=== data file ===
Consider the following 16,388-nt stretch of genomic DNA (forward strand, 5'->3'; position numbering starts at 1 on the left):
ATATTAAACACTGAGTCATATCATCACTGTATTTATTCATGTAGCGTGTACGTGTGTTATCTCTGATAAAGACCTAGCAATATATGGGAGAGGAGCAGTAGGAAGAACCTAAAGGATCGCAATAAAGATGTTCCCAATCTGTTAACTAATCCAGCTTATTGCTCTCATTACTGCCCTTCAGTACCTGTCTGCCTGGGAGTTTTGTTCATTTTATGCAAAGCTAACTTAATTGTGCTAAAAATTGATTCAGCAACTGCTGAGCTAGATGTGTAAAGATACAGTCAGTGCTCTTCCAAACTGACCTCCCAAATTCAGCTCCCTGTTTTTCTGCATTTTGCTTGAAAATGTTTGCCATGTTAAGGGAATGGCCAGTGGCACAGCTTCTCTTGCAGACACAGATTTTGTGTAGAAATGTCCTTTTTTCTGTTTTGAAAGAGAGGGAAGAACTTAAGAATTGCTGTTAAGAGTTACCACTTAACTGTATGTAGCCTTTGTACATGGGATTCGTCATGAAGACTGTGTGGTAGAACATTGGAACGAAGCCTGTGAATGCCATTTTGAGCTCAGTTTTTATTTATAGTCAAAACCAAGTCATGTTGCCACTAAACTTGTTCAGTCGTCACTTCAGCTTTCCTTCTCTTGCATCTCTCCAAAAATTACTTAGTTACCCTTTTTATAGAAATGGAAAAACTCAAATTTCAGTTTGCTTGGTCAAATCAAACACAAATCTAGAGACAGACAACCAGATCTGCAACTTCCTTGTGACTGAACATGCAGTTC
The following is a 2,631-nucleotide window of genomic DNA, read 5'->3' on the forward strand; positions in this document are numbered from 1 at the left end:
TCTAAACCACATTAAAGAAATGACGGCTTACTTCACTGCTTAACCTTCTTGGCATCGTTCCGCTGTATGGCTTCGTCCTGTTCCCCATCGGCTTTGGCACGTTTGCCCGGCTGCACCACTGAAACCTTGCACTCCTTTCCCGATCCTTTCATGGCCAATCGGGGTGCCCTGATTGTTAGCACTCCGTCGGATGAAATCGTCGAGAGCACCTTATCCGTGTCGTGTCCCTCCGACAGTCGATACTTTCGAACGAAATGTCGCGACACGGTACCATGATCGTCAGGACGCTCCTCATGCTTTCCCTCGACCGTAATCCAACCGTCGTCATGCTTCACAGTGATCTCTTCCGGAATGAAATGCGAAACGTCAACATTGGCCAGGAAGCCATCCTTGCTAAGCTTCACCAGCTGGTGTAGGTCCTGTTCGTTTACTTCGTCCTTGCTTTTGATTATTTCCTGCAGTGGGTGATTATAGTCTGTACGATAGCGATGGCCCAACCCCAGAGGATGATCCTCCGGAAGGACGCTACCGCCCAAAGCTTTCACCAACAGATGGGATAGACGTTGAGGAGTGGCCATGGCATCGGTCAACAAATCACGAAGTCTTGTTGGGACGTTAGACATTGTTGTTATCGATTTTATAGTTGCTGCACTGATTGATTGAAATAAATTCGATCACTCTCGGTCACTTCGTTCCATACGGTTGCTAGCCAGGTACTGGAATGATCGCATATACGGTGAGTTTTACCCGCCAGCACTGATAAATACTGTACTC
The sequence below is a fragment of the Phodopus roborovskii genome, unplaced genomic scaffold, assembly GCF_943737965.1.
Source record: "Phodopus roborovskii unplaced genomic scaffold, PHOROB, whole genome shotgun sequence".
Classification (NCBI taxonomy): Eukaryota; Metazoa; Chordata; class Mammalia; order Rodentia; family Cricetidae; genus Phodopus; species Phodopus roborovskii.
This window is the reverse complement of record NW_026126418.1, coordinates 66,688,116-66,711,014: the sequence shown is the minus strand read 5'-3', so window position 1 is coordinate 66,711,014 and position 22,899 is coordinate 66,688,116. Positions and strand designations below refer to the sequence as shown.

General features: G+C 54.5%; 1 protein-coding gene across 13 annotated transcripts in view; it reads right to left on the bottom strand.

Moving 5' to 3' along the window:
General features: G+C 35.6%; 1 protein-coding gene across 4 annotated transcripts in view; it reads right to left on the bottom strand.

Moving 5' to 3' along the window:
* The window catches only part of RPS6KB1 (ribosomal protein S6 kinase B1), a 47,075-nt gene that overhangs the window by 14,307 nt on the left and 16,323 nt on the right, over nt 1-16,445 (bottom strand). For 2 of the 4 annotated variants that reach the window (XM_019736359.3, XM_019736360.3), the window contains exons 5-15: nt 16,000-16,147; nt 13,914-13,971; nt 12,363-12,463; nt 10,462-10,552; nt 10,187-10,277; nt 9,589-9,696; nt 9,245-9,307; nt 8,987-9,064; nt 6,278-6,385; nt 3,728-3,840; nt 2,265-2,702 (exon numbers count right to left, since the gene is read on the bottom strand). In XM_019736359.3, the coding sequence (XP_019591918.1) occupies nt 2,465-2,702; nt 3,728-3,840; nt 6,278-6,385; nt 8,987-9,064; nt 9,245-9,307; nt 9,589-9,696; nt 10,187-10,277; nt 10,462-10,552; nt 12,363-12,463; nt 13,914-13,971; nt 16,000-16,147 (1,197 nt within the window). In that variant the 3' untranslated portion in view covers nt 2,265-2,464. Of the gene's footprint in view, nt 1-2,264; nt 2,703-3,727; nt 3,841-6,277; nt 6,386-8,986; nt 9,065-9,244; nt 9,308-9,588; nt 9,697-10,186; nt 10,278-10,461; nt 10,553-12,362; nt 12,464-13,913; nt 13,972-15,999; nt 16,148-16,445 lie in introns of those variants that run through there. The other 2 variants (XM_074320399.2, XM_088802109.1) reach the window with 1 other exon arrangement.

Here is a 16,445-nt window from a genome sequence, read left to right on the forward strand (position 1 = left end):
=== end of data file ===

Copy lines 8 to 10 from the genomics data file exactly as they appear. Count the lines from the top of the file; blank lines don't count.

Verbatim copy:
This window is the reverse complement of record NW_026126418.1, coordinates 66,688,116-66,711,014: the sequence shown is the minus strand read 5'-3', so window position 1 is coordinate 66,711,014 and position 22,899 is coordinate 66,688,116. Positions and strand designations below refer to the sequence as shown.

General features: G+C 54.5%; 1 protein-coding gene across 13 annotated transcripts in view; it reads right to left on the bottom strand.

Moving 5' to 3' along the window: